“That’s a lie,” Donna says, but she closes her eyes nonetheless.
“Things are always better when we’re together,” Garth says. “Even if it’s to mourn what we’ve lost.”
She falls asleep to Garth stroking her hair gently and the sound of waves lulling her into dreams.
She wakes up in her room at Titans Tower. Dick is curled up in one of the chairs, awake but despondent. His eyes are vacant. Garth is kneeling right in front of him, trying to get him to talk and not succeeding very well. Donna would think that Dick hadn’t noticed him at all if not for the fact that he’s very clearly leaning into Garth’s hand on his arm.
Donna shakes off the last vestiges of sleep and heads over to them. She kneels beside Garth, putting a hand over Dick’s. He doesn’t even twitch. It’s like he hasn’t even noticed she’s there.
“Bad day?” she asks quietly. They’ve developed a code for it pretty early on. Dick had his bad days. Wally had his running days. Garth and Roy had their punch something in the face days.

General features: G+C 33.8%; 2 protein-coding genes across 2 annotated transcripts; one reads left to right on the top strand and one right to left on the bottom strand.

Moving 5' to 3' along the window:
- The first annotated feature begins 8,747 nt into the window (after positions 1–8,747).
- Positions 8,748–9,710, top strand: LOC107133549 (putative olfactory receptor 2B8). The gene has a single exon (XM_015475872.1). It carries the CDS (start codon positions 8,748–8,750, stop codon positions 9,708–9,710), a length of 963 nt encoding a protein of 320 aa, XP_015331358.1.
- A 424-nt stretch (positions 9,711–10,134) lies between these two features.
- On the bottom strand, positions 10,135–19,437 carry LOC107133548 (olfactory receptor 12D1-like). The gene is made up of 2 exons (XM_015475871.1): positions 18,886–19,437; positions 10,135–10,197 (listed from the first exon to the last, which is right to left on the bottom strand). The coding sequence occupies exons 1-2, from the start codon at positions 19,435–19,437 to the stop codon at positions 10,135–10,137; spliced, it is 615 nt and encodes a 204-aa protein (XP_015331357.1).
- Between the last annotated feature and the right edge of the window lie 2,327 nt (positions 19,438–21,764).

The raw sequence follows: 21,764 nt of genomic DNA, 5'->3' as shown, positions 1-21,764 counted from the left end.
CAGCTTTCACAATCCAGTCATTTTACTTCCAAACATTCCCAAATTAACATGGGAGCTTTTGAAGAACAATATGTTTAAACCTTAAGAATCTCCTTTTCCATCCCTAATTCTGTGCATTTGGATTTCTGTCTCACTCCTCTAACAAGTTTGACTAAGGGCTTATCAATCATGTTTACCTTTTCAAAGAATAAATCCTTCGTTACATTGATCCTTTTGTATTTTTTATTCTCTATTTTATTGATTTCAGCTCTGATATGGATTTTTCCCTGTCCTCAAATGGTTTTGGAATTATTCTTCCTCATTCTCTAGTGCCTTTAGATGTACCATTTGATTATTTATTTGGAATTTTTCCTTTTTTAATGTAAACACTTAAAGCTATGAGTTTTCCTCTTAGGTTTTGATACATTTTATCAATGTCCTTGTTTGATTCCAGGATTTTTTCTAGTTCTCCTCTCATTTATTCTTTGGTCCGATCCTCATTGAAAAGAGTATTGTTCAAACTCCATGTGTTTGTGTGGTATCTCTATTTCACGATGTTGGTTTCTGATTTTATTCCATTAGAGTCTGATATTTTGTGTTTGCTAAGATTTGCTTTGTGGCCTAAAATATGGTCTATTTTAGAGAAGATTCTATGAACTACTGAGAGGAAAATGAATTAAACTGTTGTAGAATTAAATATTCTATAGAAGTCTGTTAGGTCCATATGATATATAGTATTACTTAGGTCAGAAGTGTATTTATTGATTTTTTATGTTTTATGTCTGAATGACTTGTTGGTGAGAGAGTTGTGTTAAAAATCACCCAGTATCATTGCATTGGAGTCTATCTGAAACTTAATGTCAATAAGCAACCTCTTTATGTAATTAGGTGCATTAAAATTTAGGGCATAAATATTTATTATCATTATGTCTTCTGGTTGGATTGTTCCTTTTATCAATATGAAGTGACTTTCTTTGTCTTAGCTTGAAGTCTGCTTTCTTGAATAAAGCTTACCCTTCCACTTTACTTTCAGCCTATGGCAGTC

Donna’s really didn’t have a name, but the boys tended to give her ice cream and host movie nights when she’s feeling down, then they go out to fight crime and leave her to take the big bad down on her own while they watch and do damage control. Anyway, she doesn’t get like that often. She’s the one who helps them get through stuff. They’ve been through worse. Donna’s good at protecting them. She doesn’t need their protection.
“The worst I’ve seen.” Garth gives her a helpless look. His grip tightens on Dick’s arm. “It’s like he doesn’t even know where he is.”
Really bad day then. Garth wasn’t there for what happened to Jason. He hasn’t seen Dick at his absolute worst. He’s not quite there yet. He’s close but not yet there. Donna decides that that’s a good thing.
“Standard thing then,” she says. “Ice cream and movie night. What do you think, Boy Wonder? Scooby-Doo marathon?”
Dick’s eyes flicker to hers. He head twitches. A tiny, miniscule movement. Donna decides that it’s a nod.